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US economy, signs of hope?

Finance Blogger: Anthony Harrington Anthony Harrington

The challenges facing the US economy are so large and deep-seated that it is often difficult, in fact close to downright impossible, to believe that all may yet be well. Take a deficit of $1.5 trillion this year, unemployment above 10%, massive surplus capacity and a consumer market that is just not spending and you have all the ingredients for a disaster that could run and run. There are those who are predicting that another huge wave of housing foreclosures is just around the corner and that losses there could provide very bumpy going for America’s banks.

However, as Citizens Bank argues in its February 1 update on the US economy [PDF, 36K], there are positive signs emerging. Perhaps the most cheering of these, now that the figures for the fourth quarter 2009 are in, is the growth figure. The US economy grew at an annualized rate of 5.7% for Q4, a huge turnaround after so many quarters of severe retrenchment. The bad news, on the other hand, is that much of this growth, around 60% in fact, came from companies liquidating their inventories. That is a once-only play and is not growth in any meaningful sense, except for the fact that restocking after destocking is a hopeful sign that businesses expect to see an uplift in demand.

The big surprise in the quarter’s figures, Citizens Bank says, was a 13% (annualized) jump in business expenditure on equipment and software, both of which can mean that companies are spending aggressively where they can see efficiency gains. On the positive side too, is the fact that exports were up.

Not surprisingly, the general tone of Citizens Bank’s report is cautious. The main message is: “The US economy is headed in the right direction, but it’s too early to declare that the recovery is secure.” Consumer spending in the US accounts for some 70% of all spending in the economy, and it remains under severe pressure. House prices in the US have started to rise again, in some areas at least, and that is easing pressure on family budgets, but the net worth of US households is still $12 trillion down on its peak, according to the Bank.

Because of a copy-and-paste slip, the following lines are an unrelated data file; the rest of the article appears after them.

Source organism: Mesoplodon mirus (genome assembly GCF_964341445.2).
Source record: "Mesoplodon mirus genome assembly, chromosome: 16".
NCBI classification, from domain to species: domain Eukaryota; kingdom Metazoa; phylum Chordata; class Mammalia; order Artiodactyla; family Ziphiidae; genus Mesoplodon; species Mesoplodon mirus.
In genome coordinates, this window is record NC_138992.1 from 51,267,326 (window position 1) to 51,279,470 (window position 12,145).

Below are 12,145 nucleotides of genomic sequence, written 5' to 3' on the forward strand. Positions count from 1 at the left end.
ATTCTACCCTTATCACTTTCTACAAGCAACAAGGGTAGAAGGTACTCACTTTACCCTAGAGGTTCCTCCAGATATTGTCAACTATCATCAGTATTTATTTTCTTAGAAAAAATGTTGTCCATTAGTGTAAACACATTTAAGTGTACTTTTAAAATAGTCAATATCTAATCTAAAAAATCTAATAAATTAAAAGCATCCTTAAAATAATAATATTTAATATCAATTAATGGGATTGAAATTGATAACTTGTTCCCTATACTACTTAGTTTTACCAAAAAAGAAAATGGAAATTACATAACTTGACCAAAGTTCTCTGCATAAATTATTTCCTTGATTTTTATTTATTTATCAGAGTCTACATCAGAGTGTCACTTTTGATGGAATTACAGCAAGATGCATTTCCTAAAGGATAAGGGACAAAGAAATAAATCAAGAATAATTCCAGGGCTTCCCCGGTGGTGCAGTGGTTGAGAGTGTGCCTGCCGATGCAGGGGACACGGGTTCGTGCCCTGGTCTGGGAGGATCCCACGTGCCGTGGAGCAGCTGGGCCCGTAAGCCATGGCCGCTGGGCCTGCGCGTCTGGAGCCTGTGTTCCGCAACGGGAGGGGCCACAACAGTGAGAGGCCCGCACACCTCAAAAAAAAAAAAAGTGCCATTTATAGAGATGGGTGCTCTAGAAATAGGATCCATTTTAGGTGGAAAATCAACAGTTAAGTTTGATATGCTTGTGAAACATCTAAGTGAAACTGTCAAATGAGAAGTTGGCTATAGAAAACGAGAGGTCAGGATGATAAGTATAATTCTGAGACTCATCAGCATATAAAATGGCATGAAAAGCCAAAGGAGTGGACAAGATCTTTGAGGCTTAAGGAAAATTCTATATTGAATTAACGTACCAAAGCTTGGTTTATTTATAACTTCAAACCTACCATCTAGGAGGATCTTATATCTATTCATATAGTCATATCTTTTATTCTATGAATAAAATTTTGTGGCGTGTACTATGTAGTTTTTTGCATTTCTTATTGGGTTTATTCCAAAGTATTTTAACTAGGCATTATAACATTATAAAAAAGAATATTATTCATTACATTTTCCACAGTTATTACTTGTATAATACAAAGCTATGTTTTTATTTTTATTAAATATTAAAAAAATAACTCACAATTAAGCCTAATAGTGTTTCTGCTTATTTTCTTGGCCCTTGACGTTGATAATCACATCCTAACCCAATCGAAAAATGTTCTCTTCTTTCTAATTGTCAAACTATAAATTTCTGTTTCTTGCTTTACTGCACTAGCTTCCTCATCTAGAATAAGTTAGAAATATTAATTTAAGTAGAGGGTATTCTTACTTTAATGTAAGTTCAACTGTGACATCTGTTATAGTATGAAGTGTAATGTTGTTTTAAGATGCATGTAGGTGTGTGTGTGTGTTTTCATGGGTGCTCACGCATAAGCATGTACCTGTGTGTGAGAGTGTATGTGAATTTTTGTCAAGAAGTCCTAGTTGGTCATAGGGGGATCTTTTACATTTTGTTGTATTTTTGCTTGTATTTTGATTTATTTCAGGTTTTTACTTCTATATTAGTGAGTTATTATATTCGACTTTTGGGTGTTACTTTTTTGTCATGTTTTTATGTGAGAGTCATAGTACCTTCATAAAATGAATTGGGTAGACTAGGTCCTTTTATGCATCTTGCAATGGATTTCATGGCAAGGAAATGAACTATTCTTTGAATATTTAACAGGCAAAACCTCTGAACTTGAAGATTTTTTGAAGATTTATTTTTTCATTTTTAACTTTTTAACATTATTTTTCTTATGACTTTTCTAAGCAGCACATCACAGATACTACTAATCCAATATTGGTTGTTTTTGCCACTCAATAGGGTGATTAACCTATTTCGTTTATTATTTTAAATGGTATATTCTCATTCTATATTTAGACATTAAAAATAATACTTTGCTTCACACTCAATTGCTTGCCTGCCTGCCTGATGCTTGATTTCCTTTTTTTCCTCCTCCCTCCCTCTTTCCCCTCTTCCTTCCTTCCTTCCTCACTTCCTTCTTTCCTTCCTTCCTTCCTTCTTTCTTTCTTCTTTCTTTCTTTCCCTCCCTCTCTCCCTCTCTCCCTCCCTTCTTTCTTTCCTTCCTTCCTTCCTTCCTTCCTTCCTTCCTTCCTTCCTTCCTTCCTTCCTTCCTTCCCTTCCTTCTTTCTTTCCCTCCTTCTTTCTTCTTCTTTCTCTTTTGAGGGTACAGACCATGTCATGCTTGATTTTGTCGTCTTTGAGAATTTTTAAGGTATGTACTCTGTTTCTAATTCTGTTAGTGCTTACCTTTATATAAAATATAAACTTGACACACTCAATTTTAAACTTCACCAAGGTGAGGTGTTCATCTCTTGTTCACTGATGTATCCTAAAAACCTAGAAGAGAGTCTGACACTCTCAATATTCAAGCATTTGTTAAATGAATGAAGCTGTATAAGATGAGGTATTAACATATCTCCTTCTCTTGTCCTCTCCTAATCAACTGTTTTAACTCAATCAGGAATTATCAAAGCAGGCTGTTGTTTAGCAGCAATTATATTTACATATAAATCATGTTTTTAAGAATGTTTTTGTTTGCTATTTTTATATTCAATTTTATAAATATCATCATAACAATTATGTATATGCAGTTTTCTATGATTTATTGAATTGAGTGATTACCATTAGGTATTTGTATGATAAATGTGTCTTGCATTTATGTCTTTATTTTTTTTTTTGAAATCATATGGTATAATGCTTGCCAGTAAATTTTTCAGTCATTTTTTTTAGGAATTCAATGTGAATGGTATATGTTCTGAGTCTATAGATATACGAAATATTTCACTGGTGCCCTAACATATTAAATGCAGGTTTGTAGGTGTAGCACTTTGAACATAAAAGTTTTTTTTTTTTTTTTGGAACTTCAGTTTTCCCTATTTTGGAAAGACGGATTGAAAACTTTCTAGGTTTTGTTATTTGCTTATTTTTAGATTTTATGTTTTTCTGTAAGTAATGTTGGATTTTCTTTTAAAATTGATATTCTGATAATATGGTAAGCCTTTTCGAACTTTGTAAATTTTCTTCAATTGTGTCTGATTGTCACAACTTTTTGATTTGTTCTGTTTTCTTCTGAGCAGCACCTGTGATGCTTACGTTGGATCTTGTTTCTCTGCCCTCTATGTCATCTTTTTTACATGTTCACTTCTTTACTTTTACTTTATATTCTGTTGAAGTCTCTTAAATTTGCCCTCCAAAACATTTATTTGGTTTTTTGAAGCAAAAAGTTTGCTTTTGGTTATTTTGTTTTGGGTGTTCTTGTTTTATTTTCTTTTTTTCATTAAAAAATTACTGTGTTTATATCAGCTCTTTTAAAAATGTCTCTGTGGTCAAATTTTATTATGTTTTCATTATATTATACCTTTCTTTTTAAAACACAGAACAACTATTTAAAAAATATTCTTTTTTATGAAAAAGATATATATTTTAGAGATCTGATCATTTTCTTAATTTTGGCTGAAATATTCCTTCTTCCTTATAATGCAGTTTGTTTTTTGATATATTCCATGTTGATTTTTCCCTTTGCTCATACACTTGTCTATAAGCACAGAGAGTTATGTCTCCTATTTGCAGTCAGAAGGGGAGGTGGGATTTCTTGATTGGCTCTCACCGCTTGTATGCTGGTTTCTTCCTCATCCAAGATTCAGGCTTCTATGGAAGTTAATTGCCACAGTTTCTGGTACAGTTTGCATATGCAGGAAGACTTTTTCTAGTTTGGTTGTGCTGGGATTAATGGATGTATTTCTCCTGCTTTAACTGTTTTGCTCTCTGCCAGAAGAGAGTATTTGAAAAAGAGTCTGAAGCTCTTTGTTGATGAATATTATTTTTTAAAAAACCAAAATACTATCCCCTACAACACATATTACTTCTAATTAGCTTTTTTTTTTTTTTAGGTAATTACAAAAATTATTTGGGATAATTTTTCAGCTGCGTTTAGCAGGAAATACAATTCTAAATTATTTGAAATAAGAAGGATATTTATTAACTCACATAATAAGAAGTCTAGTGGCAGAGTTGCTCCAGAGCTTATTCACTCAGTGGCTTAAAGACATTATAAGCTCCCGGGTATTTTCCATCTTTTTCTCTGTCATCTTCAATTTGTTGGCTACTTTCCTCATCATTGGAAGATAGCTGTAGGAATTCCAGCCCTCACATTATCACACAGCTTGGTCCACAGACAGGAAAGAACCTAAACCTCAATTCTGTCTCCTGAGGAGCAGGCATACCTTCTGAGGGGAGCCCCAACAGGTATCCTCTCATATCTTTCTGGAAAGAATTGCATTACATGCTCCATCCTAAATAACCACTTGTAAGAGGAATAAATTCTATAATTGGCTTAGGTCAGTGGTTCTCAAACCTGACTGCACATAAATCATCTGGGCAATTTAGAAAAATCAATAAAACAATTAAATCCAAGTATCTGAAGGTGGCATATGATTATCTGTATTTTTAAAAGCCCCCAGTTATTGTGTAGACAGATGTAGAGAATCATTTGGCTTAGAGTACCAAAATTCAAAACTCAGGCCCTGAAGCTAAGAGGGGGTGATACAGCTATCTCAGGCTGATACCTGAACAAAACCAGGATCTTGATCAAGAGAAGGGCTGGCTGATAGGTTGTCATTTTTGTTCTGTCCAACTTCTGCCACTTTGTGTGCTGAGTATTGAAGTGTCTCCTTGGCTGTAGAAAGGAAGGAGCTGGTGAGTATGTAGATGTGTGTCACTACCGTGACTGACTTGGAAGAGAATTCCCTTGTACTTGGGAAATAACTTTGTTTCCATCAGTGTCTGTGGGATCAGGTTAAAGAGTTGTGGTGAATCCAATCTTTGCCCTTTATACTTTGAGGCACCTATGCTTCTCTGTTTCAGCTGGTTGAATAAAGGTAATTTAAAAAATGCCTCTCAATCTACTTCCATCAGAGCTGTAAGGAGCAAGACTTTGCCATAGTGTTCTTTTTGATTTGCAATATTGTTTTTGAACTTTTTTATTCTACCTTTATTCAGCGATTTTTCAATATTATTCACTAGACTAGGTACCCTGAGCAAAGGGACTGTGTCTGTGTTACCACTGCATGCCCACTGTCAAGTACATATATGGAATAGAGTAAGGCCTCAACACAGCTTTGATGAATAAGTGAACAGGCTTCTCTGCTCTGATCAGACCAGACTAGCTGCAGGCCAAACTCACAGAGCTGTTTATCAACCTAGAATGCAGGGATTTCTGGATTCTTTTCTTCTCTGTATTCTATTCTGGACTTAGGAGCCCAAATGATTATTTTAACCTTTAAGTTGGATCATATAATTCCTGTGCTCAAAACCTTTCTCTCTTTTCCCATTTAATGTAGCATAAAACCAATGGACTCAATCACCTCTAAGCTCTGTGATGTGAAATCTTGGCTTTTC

Paul Kasriel, Chief Economist at Northern Trust and a contributor to QFINANCE writes a monthly commentary on the US economy and his analysis tracks reasonably well against Citizens Bank’s views. He points out that another bit of good news for US business is that inflation in January flattened somewhat after threatening to rise quite sharply through December. Although the Fed raised the discount rate slightly, that has no policy significance, he argues, and if the downward pressure on inflation continues the Fed should have no need to tighten monetary policy through 2010. “We are pushing our projection of the first Fed tightening out from August of this year to January of 2011,” he comments.

Kasriel points out that the US banking system is still contracting credit, so the near-term probability of a significant acceleration in the growth of final demand is low. In the 12 months ending January 2010, “real” bank credit contracted at an annualized rate of 6.1%. To find a rate as severe as this you have to go back to the Carter era and the imposition of credit controls in 1980. Another poor sign, he says, is that housing completions, which had stabilized (i.e. had stopped falling) earlier in 2009, have begun to resume their downward slide, while sales of new houses have weakened. None of this makes terribly jolly news but neither does it herald an out-and-out disaster. Instead Kasriel expects 2010 to deliver muted growth, nothing like the 5.7% bonanza experienced in Q4 2009.

Further reading on the US economy



Tags: Citizens Bank , economic recovery , GDP growth , inflation , Paul Kasriel , US
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